2.   I think we should not compare ESDs to SDs even in an effort to be complimentary. They are different in every way except that they are both dogs. 
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Good to hear from you again! I'm glad that it went well!
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Hey all! I meant to post here a while back, but got caught up with the holidays and getting back to school. I just wanted to really thank everyone for their advice. It made the whole experience much less stressful than it otherwise would have been. You all are amazing! And Stella did really well, she was calm and quiet the entire time. The woman next to me actually didn't even realize she was there until the lights came up for deplaning. I was so proud of her! So, sorry for resurrecting an old post, but I wanted to make sure I thanked you all for the wonderful advice and help!
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In the News (publicly viewable board) / Re: Mother, make it stop!
« Last post by Moonsong on Yesterday at 09:01:21 AM »
1. No, it does not fall under the ADA. It says quite clearly that if the emotional support is not a task, and a dog must be task trained. If she had other legitimate tasks, then it would be a lovely bonus that is clearly immensely helpful.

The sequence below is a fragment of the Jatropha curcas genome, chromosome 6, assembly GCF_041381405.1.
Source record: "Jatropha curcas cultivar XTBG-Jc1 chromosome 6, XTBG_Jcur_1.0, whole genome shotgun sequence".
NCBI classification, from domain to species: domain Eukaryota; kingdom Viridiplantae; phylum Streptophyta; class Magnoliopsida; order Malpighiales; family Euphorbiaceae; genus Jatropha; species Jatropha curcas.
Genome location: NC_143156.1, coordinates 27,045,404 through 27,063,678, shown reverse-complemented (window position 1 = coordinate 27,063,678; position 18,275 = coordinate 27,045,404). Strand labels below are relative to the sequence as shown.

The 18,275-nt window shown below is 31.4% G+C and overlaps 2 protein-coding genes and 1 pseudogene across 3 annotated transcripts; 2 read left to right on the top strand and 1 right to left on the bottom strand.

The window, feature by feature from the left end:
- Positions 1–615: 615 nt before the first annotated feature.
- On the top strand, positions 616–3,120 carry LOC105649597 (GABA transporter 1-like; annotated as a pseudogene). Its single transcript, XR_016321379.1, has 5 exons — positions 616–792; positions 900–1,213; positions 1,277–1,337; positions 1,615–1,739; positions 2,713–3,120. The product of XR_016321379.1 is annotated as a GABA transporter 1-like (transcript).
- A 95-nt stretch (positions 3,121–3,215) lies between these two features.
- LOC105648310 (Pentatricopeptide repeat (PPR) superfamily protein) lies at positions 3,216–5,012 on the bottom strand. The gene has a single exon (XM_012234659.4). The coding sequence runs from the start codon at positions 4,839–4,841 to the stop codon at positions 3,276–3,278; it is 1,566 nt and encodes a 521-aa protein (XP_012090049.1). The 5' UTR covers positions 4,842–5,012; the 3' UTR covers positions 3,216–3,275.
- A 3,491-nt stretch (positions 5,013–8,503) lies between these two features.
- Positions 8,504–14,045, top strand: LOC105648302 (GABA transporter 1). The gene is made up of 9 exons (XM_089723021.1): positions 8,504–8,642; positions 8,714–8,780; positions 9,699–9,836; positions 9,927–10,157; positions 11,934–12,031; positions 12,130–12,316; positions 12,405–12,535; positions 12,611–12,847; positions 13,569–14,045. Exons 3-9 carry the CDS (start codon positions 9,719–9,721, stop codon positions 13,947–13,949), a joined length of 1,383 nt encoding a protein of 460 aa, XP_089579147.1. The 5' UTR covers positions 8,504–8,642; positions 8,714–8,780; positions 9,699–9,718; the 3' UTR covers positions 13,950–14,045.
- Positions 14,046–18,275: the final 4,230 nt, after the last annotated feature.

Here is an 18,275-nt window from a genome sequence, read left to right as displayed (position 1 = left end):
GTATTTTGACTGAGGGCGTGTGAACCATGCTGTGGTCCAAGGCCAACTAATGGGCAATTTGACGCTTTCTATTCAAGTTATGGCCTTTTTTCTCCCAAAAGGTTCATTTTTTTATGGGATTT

2. I think it should, IF, there is a national training standard put into place. ESAs are no lesser than SDs, and this women is a great example of that.



Edit to add: I posted without looking at following posts (because I tend to accidentally change my answer), and just read Caitlin's post. She said it extremely well, and I'm glad that she mentioned the bit about the expectation to use the tasks. That is also important to a service dog.
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In the News (publicly viewable board) / Re: Mother, make it stop!
« Last post by ccunnin3 on Yesterday at 06:46:28 AM »
So here's the question for y'all.  Entirely hypothetical because my train of thought was inspired by this article, but I'm well beyond talking about the article and thinking "what if" about my train of thought.  What if we had a situation like number 2 where the person was having non-epileptic seizures or panic attacks or some other clearly physical response to anxiety and because of emotional support from the dog alone, the person is no longer experiencing those episodes.  Assuming that, two questions:  (1) does that fall within the intent of the ADA (2) should it (ie is it in the hypothetical PWD's best interests to carry on with this solution)?

No, I don't think this would be a service dog. It isn't performing tasks (even if it knows them, there is no expectation to use them). I know plenty of people who's panic attacks are severely curbed by the dog's presence. It's still emotional support. Do I think this is Saneist, wrong, and against the actual spirit of the ADA? Yes, I do. But that's the way the ADA is currently understood by the DOJ.